Also, thinning plates... changes the shape of the Chladni patterns that you see on them. So that there is more involved than average thickness seems to be a reasonable suspicion. Maybe not a whole lot more - that while one could make a mistake of making a plate with really thin and really thick spots all over, that maybe the ideal plate only has a few simple differences from one with uniform thickness certainly is a possibility.

Since there seem to be many differences between violins of the same average thickness - and only a limited number of choices of wood - it's natural to look where one has the opportunity to introduce a lot of variation. Could it all be pointless? Is there somewhere else to look instead - or, as appears to be your position, is there not really that much to look for; good wood and good craftsmanship will make a good violin, without the need for some complicated secret formula.

Well, I would much prefer to any spooky secret formula simply making adjustments to things that do change the sound until it is right. That doesn't seem to be stepping outside the bounds of proper craftsmanship.

Share this post


Link to post
Share on other sites

This is a very revealing subject.....I don't think you can really judge a violin until it has been played a few years......The idea of tuning up something just off the bench is ridiculous..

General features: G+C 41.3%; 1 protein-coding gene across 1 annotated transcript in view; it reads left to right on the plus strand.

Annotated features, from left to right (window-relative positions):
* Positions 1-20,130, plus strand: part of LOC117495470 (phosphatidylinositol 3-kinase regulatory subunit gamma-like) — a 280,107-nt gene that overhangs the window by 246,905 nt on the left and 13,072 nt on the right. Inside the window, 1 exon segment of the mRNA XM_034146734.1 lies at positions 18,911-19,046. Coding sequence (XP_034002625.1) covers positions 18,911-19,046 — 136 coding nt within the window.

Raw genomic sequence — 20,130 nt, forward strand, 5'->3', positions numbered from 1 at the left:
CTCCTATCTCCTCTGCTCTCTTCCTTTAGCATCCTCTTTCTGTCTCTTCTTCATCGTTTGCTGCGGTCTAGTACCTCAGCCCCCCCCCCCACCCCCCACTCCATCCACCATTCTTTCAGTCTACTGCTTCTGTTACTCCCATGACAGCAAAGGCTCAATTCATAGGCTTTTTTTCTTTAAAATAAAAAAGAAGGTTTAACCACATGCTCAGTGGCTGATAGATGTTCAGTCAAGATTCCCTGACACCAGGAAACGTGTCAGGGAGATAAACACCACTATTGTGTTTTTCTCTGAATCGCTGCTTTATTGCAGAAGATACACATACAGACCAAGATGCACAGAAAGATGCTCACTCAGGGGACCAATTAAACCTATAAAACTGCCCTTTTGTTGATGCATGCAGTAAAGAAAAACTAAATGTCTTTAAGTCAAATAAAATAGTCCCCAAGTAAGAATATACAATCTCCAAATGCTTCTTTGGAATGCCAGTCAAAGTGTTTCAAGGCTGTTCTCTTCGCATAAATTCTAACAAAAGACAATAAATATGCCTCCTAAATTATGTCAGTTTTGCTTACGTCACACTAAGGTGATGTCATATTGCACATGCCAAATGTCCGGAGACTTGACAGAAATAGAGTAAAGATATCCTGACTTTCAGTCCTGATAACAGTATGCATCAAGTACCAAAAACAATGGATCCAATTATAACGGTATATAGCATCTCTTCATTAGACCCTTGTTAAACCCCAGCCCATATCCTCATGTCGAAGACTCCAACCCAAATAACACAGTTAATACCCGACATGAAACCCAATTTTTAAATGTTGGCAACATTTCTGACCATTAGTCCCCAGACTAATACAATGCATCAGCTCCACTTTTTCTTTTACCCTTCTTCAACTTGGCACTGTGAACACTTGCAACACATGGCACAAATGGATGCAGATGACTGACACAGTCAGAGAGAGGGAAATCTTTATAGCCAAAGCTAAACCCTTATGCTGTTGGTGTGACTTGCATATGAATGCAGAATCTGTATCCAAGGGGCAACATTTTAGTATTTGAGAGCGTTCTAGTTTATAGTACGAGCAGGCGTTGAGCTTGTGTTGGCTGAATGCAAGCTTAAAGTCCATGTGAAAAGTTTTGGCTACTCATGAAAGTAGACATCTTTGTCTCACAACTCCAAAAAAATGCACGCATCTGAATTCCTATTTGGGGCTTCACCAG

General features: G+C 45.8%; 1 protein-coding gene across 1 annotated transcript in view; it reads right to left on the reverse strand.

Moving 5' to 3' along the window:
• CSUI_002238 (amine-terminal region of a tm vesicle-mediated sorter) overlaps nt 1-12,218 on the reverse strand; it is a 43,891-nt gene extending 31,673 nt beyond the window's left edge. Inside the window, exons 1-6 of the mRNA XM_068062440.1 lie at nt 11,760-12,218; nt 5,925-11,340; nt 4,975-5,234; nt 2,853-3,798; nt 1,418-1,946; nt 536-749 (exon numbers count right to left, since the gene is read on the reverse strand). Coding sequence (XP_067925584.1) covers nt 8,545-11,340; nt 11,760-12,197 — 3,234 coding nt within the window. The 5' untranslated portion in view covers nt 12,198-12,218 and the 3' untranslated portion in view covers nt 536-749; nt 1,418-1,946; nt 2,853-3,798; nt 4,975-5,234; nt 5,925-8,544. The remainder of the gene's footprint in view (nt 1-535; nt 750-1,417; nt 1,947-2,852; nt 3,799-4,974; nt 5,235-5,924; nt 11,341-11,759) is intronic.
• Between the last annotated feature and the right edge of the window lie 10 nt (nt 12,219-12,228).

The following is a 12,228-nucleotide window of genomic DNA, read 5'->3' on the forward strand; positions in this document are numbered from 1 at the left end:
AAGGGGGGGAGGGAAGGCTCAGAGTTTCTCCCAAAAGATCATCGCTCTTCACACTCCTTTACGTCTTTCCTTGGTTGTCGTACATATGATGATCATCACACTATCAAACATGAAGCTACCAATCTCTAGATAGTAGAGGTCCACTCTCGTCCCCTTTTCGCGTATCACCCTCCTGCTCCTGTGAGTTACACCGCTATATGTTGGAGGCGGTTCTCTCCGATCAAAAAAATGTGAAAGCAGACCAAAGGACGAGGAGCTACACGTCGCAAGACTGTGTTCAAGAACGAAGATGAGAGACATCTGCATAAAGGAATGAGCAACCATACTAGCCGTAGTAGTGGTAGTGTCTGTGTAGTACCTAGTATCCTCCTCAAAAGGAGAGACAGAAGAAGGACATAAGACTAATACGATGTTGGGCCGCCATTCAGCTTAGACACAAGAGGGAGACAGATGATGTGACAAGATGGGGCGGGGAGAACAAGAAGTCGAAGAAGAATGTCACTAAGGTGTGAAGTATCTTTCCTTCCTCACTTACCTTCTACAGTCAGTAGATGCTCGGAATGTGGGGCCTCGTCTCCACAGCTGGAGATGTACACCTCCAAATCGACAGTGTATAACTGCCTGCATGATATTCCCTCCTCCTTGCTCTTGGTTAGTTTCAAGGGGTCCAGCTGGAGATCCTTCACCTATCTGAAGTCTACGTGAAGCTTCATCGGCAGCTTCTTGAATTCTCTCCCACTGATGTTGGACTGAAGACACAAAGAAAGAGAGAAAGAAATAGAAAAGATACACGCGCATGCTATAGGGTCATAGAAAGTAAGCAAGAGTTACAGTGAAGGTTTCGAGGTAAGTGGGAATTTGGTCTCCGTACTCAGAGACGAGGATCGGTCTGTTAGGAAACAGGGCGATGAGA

Share this post


Link to post
Share on other sites
4 hours ago, Don Noon said:

You need to copy what Gronkavarius did, as he was the best logmaker ever.

That definitely makes the point effectively that if it is alleged that taking a simple approach to violin making, without trying to do anything fancy with thickness gradation, might be claimed as not furthering the cause of progress... then surely it should be considered that Cremona-fetishism is the annihilation of progress.

But while I had a chuckle, I think that progress is still happening on many fronts. If contemporary luthiers aren't acknowledged as beating Stradivari, they're still ahead of Vuillaume. The mystery of Cremona has sparked activity by physical scientists which has been a stimulus to experimentation by luthiers.

It should soon be possible to copy the currently detected and known physical differences in the sound of violins by Stradivari in violins made today. Then what?